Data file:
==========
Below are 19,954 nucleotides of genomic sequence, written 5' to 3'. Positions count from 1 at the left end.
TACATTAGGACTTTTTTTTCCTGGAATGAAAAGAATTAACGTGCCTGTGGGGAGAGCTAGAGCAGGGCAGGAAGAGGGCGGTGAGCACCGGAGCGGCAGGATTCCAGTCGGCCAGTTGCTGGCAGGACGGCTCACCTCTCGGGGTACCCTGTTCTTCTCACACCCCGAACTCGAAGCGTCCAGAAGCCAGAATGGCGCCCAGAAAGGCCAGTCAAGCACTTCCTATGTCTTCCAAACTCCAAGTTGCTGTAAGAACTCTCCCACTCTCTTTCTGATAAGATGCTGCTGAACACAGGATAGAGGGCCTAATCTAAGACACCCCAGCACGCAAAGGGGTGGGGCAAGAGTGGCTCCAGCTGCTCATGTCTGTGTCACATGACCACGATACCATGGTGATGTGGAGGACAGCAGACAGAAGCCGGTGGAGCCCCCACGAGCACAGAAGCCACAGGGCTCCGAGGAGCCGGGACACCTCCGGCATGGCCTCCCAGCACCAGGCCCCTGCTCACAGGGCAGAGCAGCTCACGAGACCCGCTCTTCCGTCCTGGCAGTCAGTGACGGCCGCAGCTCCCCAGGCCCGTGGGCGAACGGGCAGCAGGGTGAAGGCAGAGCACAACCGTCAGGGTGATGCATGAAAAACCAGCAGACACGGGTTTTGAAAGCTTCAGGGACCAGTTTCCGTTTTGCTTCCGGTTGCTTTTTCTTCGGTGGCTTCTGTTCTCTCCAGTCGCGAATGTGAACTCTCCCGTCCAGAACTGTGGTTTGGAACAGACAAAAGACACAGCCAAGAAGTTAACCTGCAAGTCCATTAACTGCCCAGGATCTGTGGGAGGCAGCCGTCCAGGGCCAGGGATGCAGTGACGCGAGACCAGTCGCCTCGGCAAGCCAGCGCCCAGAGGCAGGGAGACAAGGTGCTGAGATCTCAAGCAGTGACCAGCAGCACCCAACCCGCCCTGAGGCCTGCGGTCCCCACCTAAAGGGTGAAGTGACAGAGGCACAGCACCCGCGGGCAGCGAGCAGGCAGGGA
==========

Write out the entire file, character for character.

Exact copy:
Below are 19,954 nucleotides of genomic sequence, written 5' to 3'. Positions count from 1 at the left end.
TACATTAGGACTTTTTTTTCCTGGAATGAAAAGAATTAACGTGCCTGTGGGGAGAGCTAGAGCAGGGCAGGAAGAGGGCGGTGAGCACCGGAGCGGCAGGATTCCAGTCGGCCAGTTGCTGGCAGGACGGCTCACCTCTCGGGGTACCCTGTTCTTCTCACACCCCGAACTCGAAGCGTCCAGAAGCCAGAATGGCGCCCAGAAAGGCCAGTCAAGCACTTCCTATGTCTTCCAAACTCCAAGTTGCTGTAAGAACTCTCCCACTCTCTTTCTGATAAGATGCTGCTGAACACAGGATAGAGGGCCTAATCTAAGACACCCCAGCACGCAAAGGGGTGGGGCAAGAGTGGCTCCAGCTGCTCATGTCTGTGTCACATGACCACGATACCATGGTGATGTGGAGGACAGCAGACAGAAGCCGGTGGAGCCCCCACGAGCACAGAAGCCACAGGGCTCCGAGGAGCCGGGACACCTCCGGCATGGCCTCCCAGCACCAGGCCCCTGCTCACAGGGCAGAGCAGCTCACGAGACCCGCTCTTCCGTCCTGGCAGTCAGTGACGGCCGCAGCTCCCCAGGCCCGTGGGCGAACGGGCAGCAGGGTGAAGGCAGAGCACAACCGTCAGGGTGATGCATGAAAAACCAGCAGACACGGGTTTTGAAAGCTTCAGGGACCAGTTTCCGTTTTGCTTCCGGTTGCTTTTTCTTCGGTGGCTTCTGTTCTCTCCAGTCGCGAATGTGAACTCTCCCGTCCAGAACTGTGGTTTGGAACAGACAAAAGACACAGCCAAGAAGTTAACCTGCAAGTCCATTAACTGCCCAGGATCTGTGGGAGGCAGCCGTCCAGGGCCAGGGATGCAGTGACGCGAGACCAGTCGCCTCGGCAAGCCAGCGCCCAGAGGCAGGGAGACAAGGTGCTGAGATCTCAAGCAGTGACCAGCAGCACCCAACCCGCCCTGAGGCCTGCGGTCCCCACCTAAAGGGTGAAGTGACAGAGGCACAGCACCCGCGGGCAGCGAGCAGGCAGGGA